2-5_Pandas_String_Operations pandas string operation

pandas string operation
Obviously, in addition to the numeric type, there are many character types of data that we work with, and this part of the data is obviously very important, so in this section we will mention string processing for pandas.

# * coding:utf-8_*_
# Author: XiangLin
# Creation time: 11/02/2020 20:15
# File: 2-5_Pandas_String_Operations.py
# IDE      :PyCharm
import pandas as pd
import matplotlib.pyplot as plt
import numpy as np
import warnings
warnings.filterwarnings('ignore')
plt.style.use("bmh")
plt.rc('font', family='SimHei', size=25) #Show Chinese
pd.set_option('display.max_columns',1000)
pd.set_option('display.width', 1000)
pd.set_option('display.max_colwidth',1000)

As you can see earlier, when pandas are working with numeric types, they are all just like fish in water. To tell you secretly, pandas processing strings are also quite vigorous.
Let's read a copy of the weather data.

weather_2012 = pd.read_csv('weather_2012.csv',parse_dates=True,index_col='Date/Time')
print(weather_2012.head())
print(weather_2012.index)
Output:
                     Temp (C)  Dew Point Temp (C)  Rel Hum (%)  Wind Spd (km/h)  Visibility (km)  Stn Press (kPa)               Weather
Date/Time                                                                                                                              
2012-01-01 00:00:00      -1.8                -3.9           86                4              8.0           101.24                   Fog
2012-01-01 01:00:00      -1.8                -3.7           87                4              8.0           101.24                   Fog
2012-01-01 02:00:00      -1.8                -3.4           89                7              4.0           101.26  Freezing Drizzle,Fog
2012-01-01 03:00:00      -1.5                -3.2           88                6              4.0           101.27  Freezing Drizzle,Fog
2012-01-01 04:00:00      -1.5                -3.3           88                7              4.8           101.23                   Fog
DatetimeIndex(['2012-01-01 00:00:00', '2012-01-01 01:00:00', '2012-01-01 02:00:00', '2012-01-01 03:00:00', '2012-01-01 04:00:00', '2012-01-01 05:00:00', '2012-01-01 06:00:00', '2012-01-01 07:00:00', '2012-01-01 08:00:00', '2012-01-01 09:00:00',
               ...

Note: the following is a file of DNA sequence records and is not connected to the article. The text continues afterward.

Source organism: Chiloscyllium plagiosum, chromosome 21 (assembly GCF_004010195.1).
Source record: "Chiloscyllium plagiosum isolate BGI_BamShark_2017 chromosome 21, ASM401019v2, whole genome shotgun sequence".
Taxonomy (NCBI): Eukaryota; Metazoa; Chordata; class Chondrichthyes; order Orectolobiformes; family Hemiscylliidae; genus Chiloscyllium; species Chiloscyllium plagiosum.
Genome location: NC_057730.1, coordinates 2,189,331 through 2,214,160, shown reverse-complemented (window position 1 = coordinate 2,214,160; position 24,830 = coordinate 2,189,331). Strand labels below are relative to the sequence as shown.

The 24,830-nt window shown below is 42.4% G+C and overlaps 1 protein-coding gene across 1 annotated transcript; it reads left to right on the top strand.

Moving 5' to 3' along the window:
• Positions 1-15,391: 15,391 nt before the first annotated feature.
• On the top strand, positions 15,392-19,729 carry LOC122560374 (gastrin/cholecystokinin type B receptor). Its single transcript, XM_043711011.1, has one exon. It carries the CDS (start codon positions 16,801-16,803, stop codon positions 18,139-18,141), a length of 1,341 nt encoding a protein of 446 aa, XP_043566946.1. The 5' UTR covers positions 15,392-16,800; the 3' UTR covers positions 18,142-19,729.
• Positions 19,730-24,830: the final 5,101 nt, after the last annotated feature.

'2012-12-31 14:00:00', '2012-12-31 15:00:00', '2012-12-31 16:00:00', '2012-12-31 17:00:00', '2012-12-31 18:00:00', '2012-12-31 19:00:00', '2012-12-31 20:00:00', '2012-12-31 21:00:00', '2012-12-31 22:00:00', '2012-12-31 23:00:00'], dtype='datetime64[ns]', name='Date/Time', length=8784, freq=None)              

5.1 String Operation

You can see from the data above that there is a column called'Weather'.Let's assume it's snowing that includes Snow.

The str type of pandas provides a series of convenient functions, such as contains here

weather_description = weather_2012['Weather']
is_snowing = weather_description.str.contains('Snow')
# Look at the dataframe that we contains returned as a result of a Boolean decision.
# Returns a dataframe of bool type content
print(is_snowing.astype(int)[:5])
is_snowing.astype(int).plot(figsize = (20,6))
plt.show()

w = weather_2012.loc[weather_2012['Weather'].str.contains('Snow'),'Weather'].head()
print(w)
Output:
Date/Time
2012-01-01 00:00:00    0
2012-01-01 01:00:00    0
2012-01-01 02:00:00    0
2012-01-01 03:00:00    0
2012-01-01 04:00:00    0
Name: Weather, dtype: int32
Date/Time
2012-01-02 17:00:00    Snow Showers
2012-01-02 20:00:00    Snow Showers
2012-01-02 21:00:00    Snow Showers
2012-01-02 23:00:00    Snow Showers
2012-01-03 00:00:00    Snow Showers
Name: Weather, dtype: object

6.2 Average Temperature

If we want to know the median monthly temperature value, there is a useful function to call Ha, called resample()

weather_med = weather_2012['Temp (C)'].resample('M',how=np.median)
print(weather_med)
weather_2012['Temp (C)'].resample('M',how=np.median).plot(figsize = (20,10),kind = 'bar')